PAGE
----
Taxpayers aren't the only ones footing the bill for a recent telephone survey that seemed to magically unearth support for higher income taxes to pay for Portland roads—a plan previously dismissed as unfeasible.

At least one local labor union confirms it's arranged to kick in $1,000 for the $16,500 survey commissioned by Transportation Commissioner Steve Novick last month. The City of Portland Professional Employees Association (COPPEA) The Professional Technical Employees Local 17, COPPEA Chapter had discussed helping fund the effort before Novick paid for the late June poll, says union rep Amy Bowles, but hadn't formalized the arrangement until this week. The union represents 132 Portland Bureau of Transportation employees.

"As far as we’re concerned, it’s because we represent PBOT members," Bowles said on Monday. "We want a stable funding source."

Laborers' Local 483 has also talked about chipping in, though it's unclear if those arrangements have been made. Scott Gibson, former union president and current board member, says the labor group supports "looking at a more progressive way" to fund road improvements, so showed interest when Novick asked. He wasn't sure if anything ever came of it, though, and calls to the union's president and business manager have not been returned.

The June poll found fairly robust support for upping the income tax of wealthier Portlanders—those with salaries of $125,000 a year and up—by 1-3 percent. Roughly 60 percent of those surveyed supported such a plan, which officials said could raise more than $50 million a year. Participants were evenly split on another proposal that would have taxed Portlanders making under $100,000 by .25 percent.

Those findings run contrary to a $28,000 survey released by Novick this spring, which said 52 percent of Portlanders support an $8 a month flat fee to pay for the city's roads, and found far less support for tax increases.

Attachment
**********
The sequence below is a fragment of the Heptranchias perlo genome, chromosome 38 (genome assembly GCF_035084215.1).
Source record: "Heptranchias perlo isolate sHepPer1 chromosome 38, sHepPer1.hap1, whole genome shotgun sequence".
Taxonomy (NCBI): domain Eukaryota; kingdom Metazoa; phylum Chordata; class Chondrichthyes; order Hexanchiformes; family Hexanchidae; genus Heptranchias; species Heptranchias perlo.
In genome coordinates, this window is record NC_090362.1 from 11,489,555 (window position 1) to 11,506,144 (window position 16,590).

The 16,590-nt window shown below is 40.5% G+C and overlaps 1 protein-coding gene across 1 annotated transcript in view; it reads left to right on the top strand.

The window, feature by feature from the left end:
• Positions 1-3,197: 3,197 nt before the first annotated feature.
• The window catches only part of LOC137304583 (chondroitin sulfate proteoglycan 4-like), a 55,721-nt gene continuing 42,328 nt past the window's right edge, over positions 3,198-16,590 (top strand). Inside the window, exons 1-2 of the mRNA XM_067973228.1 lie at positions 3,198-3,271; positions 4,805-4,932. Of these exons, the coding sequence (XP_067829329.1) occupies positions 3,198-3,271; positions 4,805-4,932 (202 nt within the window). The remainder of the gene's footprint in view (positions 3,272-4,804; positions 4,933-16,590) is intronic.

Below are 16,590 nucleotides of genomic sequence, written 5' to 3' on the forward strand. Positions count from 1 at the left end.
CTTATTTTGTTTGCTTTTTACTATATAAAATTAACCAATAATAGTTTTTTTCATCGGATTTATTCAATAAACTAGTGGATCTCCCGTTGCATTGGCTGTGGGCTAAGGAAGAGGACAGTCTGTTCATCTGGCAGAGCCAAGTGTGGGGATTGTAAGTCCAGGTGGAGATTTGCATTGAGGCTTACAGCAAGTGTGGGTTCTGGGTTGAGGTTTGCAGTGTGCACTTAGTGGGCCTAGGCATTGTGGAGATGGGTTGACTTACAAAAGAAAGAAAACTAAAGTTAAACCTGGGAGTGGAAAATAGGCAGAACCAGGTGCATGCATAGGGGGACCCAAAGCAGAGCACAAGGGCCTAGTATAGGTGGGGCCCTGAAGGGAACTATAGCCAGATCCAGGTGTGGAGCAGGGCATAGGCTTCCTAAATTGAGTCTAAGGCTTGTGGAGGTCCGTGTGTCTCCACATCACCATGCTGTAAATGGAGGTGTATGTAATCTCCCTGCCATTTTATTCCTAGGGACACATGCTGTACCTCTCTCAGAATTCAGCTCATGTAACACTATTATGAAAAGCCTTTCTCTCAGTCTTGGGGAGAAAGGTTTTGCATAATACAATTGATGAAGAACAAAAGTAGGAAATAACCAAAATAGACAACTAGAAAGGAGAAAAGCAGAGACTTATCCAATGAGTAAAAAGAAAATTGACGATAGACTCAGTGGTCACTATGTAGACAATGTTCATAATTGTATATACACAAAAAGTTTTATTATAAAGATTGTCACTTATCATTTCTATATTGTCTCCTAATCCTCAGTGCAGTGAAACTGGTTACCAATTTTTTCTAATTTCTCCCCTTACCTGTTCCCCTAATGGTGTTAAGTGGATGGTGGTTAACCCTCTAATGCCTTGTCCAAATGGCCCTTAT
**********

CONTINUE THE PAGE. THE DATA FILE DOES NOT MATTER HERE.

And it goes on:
Novick and Mayor Charlie Hales have used that first poll to justify putting forward a flat fee that would be assessed on many Portlanders, along with a sliding scale charge for businesses. But similar proposals have failed twice since 2000, and outrage quickly fomented around the "transportation user fee" proposal, causing Hales and Novick to regroup. Three separate workgroups are looking into the matter, and there are plans to have a proposal before city council later this year.

Neither Hales nor Novick has formally supported the tax-the-rich idea that suddenly seems so palatable to Portlanders.

The mayor "has said all along and continues to believe that he’s not a particular fan of a street fee," Hales' spokesman, Dana Haynes, tells the Mercury. "We haven't been able to find a better way to do it. If in fact we found that there's a better mechanism out there and it’s popular enough to pass, hallelujah."

Current estimates suggest Portland's roads would need more than $90 million in repairs each year for a decade to catch up on deferred maintenance.